The fascist policy of the pandemic

Jair Bolsonaro. Photo credit: Marcelo Chello /

There is nothing like a pandemic to bring out fascist ideology in countries under far-right rule. In the world’s three largest democracies, national leaders are using the COVID-19 crisis to wage war on immigrants and minorities, while testing the limits of common sense.

NEW YORK / NEW HAVEN – In stark contrast to the effective leadership shown by German Chancellor Angela Merkel, President of South Korea Moon jae-in, and Singapore’s autocratic technocracy, the world’s far-right nationalists have encountered the COVID-19 crisis with something that has not been seen in decades: the fascist policy of disease. And no one characterizes this form of politics better than Brazilian President Jair Bolsonaro.

Certainly, a few other world leaders – including Nicaraguan President Daniel Ortega and the dictators of Belarus, Turkmenistan, and North Korea – still deny that the coronavirus poses a threat. But, among coronavirus deniers, Bolsonaro is in a league of its own.

Among other things, Bolsonaro recently fired Brazilian Health Minister Luiz Mandetta simply for advocating mild social distancing measures. Bolsonaro appears to be imitating his American counterpart, Donald Trump, who recently ousted a senior health official for resisting his efforts to defend unproven treatment for COVID-19.

Throughout the crisis, Trump has been out of its depth, oscillating inconsistently between denial and calls for decisive action, and more recently speculating that the coronavirus could be treated by injecting household disinfectants. And yet he and Bolsonaro channel the same political impetus to place themselves above science and expertise, exalting their own instincts and justifying their decisions with faith and myth. Although their “strategies” are superficially distinct, the two share a historical fascist background, which centers on the cult of a leader and the myth of national greatness – a greatness that would have been compromised by internationalism and the liberalism (which the fascists equate to communism).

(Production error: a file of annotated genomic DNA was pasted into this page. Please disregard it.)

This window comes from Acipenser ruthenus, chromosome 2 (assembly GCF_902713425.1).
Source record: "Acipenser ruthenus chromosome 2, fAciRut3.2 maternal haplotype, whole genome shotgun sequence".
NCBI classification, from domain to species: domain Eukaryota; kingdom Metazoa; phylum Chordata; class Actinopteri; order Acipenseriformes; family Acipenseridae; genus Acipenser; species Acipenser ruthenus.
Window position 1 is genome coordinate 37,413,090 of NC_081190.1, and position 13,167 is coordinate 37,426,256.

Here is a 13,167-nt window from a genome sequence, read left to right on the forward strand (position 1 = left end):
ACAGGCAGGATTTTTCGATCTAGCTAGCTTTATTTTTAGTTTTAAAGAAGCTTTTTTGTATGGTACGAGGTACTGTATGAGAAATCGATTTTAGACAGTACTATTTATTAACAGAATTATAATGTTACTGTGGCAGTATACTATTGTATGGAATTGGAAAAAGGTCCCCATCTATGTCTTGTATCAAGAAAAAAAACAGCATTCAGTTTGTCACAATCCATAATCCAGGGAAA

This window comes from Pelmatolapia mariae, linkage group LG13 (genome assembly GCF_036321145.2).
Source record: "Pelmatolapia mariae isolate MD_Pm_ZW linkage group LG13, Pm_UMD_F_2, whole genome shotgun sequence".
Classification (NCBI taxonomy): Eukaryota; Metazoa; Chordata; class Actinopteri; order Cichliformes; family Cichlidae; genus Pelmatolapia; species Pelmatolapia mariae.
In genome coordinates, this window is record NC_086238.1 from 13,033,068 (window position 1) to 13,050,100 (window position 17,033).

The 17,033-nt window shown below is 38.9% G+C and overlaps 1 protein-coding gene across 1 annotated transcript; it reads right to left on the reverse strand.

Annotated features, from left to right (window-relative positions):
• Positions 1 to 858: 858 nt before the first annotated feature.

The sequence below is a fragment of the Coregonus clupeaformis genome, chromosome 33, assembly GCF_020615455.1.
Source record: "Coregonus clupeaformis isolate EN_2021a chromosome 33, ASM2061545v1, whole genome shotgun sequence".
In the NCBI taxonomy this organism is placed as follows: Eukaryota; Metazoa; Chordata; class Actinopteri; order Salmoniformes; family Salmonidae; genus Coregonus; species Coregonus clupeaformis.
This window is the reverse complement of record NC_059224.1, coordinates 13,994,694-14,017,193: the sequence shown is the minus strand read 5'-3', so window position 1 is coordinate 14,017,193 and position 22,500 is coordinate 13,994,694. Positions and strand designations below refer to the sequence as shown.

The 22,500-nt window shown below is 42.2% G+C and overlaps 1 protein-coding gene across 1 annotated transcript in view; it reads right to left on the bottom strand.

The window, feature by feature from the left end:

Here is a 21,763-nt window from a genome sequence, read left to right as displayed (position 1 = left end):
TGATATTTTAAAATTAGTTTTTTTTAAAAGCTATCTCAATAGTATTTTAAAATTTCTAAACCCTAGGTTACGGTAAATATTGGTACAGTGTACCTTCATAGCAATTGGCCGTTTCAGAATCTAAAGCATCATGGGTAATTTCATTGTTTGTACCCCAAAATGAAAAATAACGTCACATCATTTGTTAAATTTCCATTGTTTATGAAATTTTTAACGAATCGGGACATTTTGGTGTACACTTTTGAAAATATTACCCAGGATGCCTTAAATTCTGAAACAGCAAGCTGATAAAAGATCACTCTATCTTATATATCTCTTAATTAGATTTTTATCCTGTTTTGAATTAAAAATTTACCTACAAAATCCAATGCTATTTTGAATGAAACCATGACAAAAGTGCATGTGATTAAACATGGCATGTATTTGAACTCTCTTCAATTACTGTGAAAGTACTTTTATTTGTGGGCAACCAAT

Around the world, the responses of far-right leaders to the pandemic include key elements of fascist ideology. After members of Spain’s right-wing nationalist party Vox were infected during their own political rallies, they suggested their antibodies represented the nation’s struggle against a foreign invader. As Vox leader Javier Ortega Smith, Put the, “My Spanish antibodies are fighting the pesky Chinese viruses.”

Likewise, Bolsonaro, in his first major speech on COVID-19 (March 24), claimed that Brazil was not particularly vulnerable to the virus. Unlike weak Italy, with its “large number of old people”, contemporary Brazil, he argued, “has everything, yes, everything to be a great nation”. Bolsonaro went on to tout his own “athletic story,” thus indulging in another standard fascist motive: the leader as the epitome of the health and vigor of the nation. According to “Bolsonarism”, Bolsonaro is simply Brazil.

There are good reasons why some media have double Bolsonaro, elected at the end of 2018, “the asset of the tropics”. Bolsonaro’s affinity for Trump has never been clearer than in his response to the pandemic. When Trump called in late March to reopen America before EasterBolsonaro quickly followed suit.